I like looking for shallow runs that have some chop on the rivers surface. This is not hard to find on the Snake. On my last trip my friend Rusty and I were able to find several spots that fit the bill perfectly. And once we found a few of these spots it was not long before we started finding Steelhead.As for flies on the Snake, I have caught fish on every thing from a 1/0 black Marabou to a #7 purple green-butt. My go to fly however, I quess would be a #3 Yellow Jacket. This is a spey fly that uses a dyed yellow pheasant rump for hackle over a black body and uses a black wing, I think it is both buggy and pretty so I fish it, but I have also caught Snake steelhead on Akroyds, purple speys, black speys, Harry Lemire patterns, you name it. it seams like they like flies.There are classic runs and bars, and lots of spots that look like nothing from a distance, but are epic and fishy when you are on them. Alot of these hidden gems fish like classic water allowing for long casts and will often take an hour or more to fish through.
The big runs and relatively small fish that are common on the Snake, left me looking for just the right two handed rod. The river handles a floating line really well in late October. I ended up getting a Loomis 15' 7/8wt Grease Liner and have paired it up with a couple of long belly lines, so now I can launch a long line and enjoy a 5-6lb fish, which is great. On my latest trip I caught several steelhead on this 15' Loomis, they were great. I also fished a Thomas & Thomas DH1409/5 with the same Nextcast 95' 8/9 line and I found that it was even easier to cast and the little bit of extra power was great when it was time to land a fish, and I would say that no enjoyment was lost from the fight. Now, due to the success of the T&T DH1409/5, I have picked up a DH1509/3 for next years trip. (which subsequently sold and replaced with a Greaseline 16' 9/10)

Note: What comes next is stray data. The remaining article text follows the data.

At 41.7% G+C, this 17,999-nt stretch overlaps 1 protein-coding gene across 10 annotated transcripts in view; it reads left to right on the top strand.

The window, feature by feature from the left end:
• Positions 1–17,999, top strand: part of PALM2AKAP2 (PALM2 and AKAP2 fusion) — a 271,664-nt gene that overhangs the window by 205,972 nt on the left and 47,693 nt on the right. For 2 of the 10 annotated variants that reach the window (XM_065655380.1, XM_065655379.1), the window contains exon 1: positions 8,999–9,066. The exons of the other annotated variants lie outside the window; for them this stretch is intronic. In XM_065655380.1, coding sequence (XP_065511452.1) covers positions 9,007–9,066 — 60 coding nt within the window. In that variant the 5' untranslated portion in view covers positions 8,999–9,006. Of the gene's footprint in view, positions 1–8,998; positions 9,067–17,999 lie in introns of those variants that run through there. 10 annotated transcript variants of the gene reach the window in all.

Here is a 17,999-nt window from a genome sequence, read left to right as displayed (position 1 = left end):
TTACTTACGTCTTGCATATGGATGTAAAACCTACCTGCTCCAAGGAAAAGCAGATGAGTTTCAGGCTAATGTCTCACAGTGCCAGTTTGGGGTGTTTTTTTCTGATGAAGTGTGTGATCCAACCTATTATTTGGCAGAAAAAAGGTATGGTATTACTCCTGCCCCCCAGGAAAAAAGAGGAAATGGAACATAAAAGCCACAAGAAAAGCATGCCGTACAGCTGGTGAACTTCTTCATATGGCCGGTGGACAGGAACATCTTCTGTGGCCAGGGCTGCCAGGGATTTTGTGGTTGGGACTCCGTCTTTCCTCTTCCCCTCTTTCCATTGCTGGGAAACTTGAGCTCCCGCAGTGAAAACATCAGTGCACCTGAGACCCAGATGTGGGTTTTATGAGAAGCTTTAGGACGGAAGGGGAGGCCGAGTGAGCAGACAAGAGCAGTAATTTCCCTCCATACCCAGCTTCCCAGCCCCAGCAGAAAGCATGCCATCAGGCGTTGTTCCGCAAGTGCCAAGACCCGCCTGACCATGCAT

The Sandy River

The Sandy is a river that I have fished this river only twice and I found it to be pretty tough to discover via the road program. Not that there isn't great water to fish that is accessible by road, It is that the dense forests and the question of private vs public property makes knows where to go and finding a way there tough. So over all, I think the best way to discover the Sandy is with a guide. With a guide you can float the Sandy which I think would be the best way to see it.

Two good friends of mine , Tony and Rusty, floated the Sandy with Tom Larimer out of Hood River, OR and they loved it and learned lots. They were new with two handed rods and got lots of casting instruction from Tom, who really is an expert, and they were able to get this education while fishing great runs and searching form big fish.

I have not floated the Sandy, I have gone with the road program. I have found some great runs, been told of a few others and the waters of Oxbow park are pretty obvious. I have not caught a steelhead on the Sandy, I have hooked some, I have had bone jarring grabs, but no fish.

I know that the Sandy has a summer fishery, for both salmon and steelhead, but I have not fished it.

The times that I have fished the Sandy, I have primarily fished a 13'3" 7wt Burkheimer (which is my favorite rod for everything but small fish) with a 540grn compact skagit, but I think that alot of the runs on the Sandy would fish a longer head 55-68' well, like a Delta or a PowerSpey, especially on the runs around Oxbow State Park.

There is a really major spey clave held at Oxbow Park on the Sandy river each spring, because of this the Sandy is really well known among spey guys. The Flyshop in Welches is a good place to get some info and shit, they also have guides, but I know Tom Larimer and he is who you should get if you get a guide.

When I have been on the Sandy, Oxbow park has been my point of focus. This is mostly be cause there are some pretty obvious runs in the park and there is good camping as well.

As with any time that you are fishing for Spring/Winter Steelhead be ready for swiftly changing weather. Rain jackets are a must, cleats are a plus. Another key piece of gear, a headlamp it never hurts to be the first through the run.